Pentagon says Iran's missiles unrivaled in Middle East
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Despite decades of sanctions, Iran has succeeded in developing its missile arsenal, which is larger than that of any other Middle Eastern country including Israel, a Pentagon study said Tuesday.
"Iran has an extensive missile development program, and the size and sophistication of its missile force continues to grow despite decades of counterproliferation efforts aimed at curbing its advancement," the Defense Intelligence Agency said.
The study said Iran considered missiles to be a strategic necessity due to the limitations of its air force, which still has some US planes ordered by the pro-Western shah, who was toppled in 1979.
"Lacking a modern air force, Iran has embraced ballistic missiles as a long-range strike capability to dissuade its adversaries in the region -- particularly the United States, Israel and Saudi Arabia -- from attacking Iran," the report said.
Iran has "the largest missile force in the Middle East," the report said. A US intelligence official said on condition of anonymity that the assessment included Israel.
The report said that Iran had developed a series of missiles that could strike at a distance of 2,000 kilometers (1,250 miles) -- capable of reaching Israel or Saudi Arabia.
Iran in 2017 showcased the 2,000-kilometer-range Khoramshahr missile, which can carry multiple warheads. The Pentagon study, in line with a tweet at the time by President Donald Trump, said the missile appeared to use technology from North Korea.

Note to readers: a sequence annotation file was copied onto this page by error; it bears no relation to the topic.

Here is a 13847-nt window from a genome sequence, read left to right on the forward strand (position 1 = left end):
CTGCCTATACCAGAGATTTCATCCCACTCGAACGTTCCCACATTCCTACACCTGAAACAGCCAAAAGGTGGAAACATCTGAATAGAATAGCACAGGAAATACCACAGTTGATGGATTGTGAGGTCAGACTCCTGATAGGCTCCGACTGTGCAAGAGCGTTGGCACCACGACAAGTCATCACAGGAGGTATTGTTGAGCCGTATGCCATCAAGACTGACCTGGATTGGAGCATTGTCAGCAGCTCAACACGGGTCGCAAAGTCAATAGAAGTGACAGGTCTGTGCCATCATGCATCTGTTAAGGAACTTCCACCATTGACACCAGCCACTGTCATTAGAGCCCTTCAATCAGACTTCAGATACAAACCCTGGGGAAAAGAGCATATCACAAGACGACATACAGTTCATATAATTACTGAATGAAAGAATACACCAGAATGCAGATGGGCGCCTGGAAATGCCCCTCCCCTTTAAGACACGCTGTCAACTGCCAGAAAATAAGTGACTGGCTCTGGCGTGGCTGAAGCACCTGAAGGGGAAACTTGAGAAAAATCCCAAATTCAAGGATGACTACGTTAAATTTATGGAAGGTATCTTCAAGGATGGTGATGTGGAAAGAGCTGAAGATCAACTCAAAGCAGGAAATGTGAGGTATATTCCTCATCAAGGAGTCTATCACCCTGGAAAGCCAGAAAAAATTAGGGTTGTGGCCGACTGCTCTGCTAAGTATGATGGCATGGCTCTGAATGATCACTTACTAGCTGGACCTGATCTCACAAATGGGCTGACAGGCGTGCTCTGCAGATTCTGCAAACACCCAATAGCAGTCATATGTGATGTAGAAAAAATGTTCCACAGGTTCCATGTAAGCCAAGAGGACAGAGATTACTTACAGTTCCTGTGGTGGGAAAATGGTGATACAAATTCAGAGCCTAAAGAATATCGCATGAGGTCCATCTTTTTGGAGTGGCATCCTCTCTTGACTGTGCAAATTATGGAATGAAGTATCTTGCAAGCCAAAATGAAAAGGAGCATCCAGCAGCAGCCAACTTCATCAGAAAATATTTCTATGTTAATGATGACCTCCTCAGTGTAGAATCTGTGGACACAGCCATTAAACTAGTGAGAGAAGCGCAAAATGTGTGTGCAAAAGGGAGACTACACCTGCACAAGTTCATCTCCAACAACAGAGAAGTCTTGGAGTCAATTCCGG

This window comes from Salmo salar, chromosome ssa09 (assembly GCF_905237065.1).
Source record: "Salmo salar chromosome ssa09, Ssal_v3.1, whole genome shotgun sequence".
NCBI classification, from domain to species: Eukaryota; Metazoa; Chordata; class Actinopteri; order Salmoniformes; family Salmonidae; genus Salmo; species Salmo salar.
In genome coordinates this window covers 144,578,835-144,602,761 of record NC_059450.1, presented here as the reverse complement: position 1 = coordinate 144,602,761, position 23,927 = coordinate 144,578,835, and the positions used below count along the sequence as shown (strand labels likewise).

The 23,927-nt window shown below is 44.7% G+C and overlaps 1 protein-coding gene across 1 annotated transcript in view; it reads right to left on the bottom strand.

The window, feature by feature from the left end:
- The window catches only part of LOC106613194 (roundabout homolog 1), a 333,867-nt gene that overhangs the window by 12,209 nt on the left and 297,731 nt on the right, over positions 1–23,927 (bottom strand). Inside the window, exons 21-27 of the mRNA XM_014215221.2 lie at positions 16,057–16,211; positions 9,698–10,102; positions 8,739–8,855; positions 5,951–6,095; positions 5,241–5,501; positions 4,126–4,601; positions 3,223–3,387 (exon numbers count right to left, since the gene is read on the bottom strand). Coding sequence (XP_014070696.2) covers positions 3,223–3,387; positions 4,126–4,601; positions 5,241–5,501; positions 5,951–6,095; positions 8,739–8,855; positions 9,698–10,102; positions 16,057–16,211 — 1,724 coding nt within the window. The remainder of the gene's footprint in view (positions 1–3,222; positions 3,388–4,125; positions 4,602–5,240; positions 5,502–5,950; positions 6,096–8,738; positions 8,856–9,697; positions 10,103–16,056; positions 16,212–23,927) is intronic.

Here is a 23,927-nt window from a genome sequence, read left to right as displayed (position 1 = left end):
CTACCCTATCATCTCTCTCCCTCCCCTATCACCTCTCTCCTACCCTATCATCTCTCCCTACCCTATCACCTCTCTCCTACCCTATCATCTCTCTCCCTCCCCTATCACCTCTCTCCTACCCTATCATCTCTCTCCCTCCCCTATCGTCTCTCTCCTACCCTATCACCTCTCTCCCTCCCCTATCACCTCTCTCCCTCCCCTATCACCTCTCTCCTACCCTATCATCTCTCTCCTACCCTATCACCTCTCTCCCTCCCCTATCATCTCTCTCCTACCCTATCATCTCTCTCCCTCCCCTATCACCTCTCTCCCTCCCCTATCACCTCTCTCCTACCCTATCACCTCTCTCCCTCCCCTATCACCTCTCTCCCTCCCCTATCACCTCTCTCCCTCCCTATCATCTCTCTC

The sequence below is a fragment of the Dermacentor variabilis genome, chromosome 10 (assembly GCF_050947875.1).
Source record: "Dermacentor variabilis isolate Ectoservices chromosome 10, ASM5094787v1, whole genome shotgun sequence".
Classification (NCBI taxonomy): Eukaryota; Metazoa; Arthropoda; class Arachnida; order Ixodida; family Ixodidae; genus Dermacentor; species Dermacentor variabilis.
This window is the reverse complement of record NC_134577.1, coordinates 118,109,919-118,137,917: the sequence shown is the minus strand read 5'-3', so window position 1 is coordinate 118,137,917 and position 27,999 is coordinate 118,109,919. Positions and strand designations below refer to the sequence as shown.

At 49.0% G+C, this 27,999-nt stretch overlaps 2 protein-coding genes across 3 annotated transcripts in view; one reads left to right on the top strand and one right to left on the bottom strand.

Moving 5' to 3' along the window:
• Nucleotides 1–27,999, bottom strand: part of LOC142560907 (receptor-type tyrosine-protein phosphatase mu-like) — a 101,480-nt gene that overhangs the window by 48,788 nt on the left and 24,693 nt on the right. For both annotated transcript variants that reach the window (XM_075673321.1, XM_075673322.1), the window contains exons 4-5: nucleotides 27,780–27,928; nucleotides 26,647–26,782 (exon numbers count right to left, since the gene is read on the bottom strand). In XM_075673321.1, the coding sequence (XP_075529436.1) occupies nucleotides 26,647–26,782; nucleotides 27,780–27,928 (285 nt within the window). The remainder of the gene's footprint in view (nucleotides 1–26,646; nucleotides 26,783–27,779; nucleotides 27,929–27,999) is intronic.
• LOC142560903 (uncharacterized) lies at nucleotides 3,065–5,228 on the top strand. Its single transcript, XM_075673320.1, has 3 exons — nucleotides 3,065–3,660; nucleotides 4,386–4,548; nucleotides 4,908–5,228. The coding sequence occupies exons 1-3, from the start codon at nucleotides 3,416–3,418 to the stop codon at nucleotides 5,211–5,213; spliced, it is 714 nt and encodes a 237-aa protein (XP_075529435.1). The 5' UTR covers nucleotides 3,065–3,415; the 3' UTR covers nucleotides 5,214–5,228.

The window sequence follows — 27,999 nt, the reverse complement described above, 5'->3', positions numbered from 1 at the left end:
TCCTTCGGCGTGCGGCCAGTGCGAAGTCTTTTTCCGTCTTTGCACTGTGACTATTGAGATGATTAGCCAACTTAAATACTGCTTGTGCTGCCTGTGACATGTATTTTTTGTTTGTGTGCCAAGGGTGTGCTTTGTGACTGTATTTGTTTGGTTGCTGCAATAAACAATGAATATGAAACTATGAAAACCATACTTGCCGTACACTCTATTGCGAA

But the Pentagon study said that Iran was spending slightly less on its military, with $20.7 billion budgeted in 2017.
Iran's economy has come under growing pressure since Trump last year withdrew from a denuclearization accord and reimposed sweeping sanctions.
Christian Saunders, an expert on Iran at the Defense Intelligence Agency, warned of the impact if an arms embargo is lifted on Iran in October 2020.
The Islamic republic has faced UN-mandated sanctions on importing most weapons since 2006, but the embargo is set to expire five years after implementation of the nuclear deal.
The accord, which Iran reached in 2015 with former president Barack Obama's administration as well as Britain, China, France, Germany and Russia, is on life support after Trump left it and as Tehran takes steps to end compliance as a protest over continued sanctions.
"With the embargo ending, we expect them to go after fighters -- their current air force is dated -- and also main battle tanks" which the Iranians either "haven't built or haven't been able to acquire for years," Saunders told reporters.
He expected that Iran would seek to procure weapons from Russia and China.
Iran argues that it must keep up its defenses, pointing to Western support for Saddam Hussein during the Iran-Iraq war and Israel's undeclared nuclear program.
© 2019 AFP